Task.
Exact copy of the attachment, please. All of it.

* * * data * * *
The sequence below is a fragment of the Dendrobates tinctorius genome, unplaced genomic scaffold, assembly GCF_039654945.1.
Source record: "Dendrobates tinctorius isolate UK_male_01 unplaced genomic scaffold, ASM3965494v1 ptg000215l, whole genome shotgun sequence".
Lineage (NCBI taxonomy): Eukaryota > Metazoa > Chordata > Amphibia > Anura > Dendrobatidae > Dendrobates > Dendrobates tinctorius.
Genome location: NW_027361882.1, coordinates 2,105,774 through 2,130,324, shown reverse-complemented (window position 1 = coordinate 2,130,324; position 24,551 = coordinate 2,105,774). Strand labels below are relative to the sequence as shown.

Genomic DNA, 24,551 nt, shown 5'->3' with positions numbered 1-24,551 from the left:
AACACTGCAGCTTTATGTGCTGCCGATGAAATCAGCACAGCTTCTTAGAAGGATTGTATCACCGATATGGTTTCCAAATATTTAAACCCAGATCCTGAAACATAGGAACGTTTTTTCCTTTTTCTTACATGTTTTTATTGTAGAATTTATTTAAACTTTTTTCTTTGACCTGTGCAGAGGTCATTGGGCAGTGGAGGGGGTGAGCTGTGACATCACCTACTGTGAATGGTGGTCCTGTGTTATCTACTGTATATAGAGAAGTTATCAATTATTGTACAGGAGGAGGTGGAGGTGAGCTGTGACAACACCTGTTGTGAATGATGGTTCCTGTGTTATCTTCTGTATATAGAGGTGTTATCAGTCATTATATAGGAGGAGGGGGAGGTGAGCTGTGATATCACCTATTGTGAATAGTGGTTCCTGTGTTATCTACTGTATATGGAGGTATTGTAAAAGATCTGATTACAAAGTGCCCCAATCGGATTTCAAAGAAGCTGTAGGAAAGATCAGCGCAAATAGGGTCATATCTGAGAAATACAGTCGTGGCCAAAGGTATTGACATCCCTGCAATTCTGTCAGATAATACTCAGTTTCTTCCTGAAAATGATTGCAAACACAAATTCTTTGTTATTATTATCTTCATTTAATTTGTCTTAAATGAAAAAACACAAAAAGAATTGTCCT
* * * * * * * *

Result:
The sequence below is a fragment of the Dendrobates tinctorius genome, unplaced genomic scaffold, assembly GCF_039654945.1.
Source record: "Dendrobates tinctorius isolate UK_male_01 unplaced genomic scaffold, ASM3965494v1 ptg000215l, whole genome shotgun sequence".
Lineage (NCBI taxonomy): Eukaryota > Metazoa > Chordata > Amphibia > Anura > Dendrobatidae > Dendrobates > Dendrobates tinctorius.
Genome location: NW_027361882.1, coordinates 2,105,774 through 2,130,324, shown reverse-complemented (window position 1 = coordinate 2,130,324; position 24,551 = coordinate 2,105,774). Strand labels below are relative to the sequence as shown.

Genomic DNA, 24,551 nt, shown 5'->3' with positions numbered 1-24,551 from the left:
AACACTGCAGCTTTATGTGCTGCCGATGAAATCAGCACAGCTTCTTAGAAGGATTGTATCACCGATATGGTTTCCAAATATTTAAACCCAGATCCTGAAACATAGGAACGTTTTTTCCTTTTTCTTACATGTTTTTATTGTAGAATTTATTTAAACTTTTTTCTTTGACCTGTGCAGAGGTCATTGGGCAGTGGAGGGGGTGAGCTGTGACATCACCTACTGTGAATGGTGGTCCTGTGTTATCTACTGTATATAGAGAAGTTATCAATTATTGTACAGGAGGAGGTGGAGGTGAGCTGTGACAACACCTGTTGTGAATGATGGTTCCTGTGTTATCTTCTGTATATAGAGGTGTTATCAGTCATTATATAGGAGGAGGGGGAGGTGAGCTGTGATATCACCTATTGTGAATAGTGGTTCCTGTGTTATCTACTGTATATGGAGGTATTGTAAAAGATCTGATTACAAAGTGCCCCAATCGGATTTCAAAGAAGCTGTAGGAAAGATCAGCGCAAATAGGGTCATATCTGAGAAATACAGTCGTGGCCAAAGGTATTGACATCCCTGCAATTCTGTCAGATAATACTCAGTTTCTTCCTGAAAATGATTGCAAACACAAATTCTTTGTTATTATTATCTTCATTTAATTTGTCTTAAATGAAAAAACACAAAAAGAATTGTCCT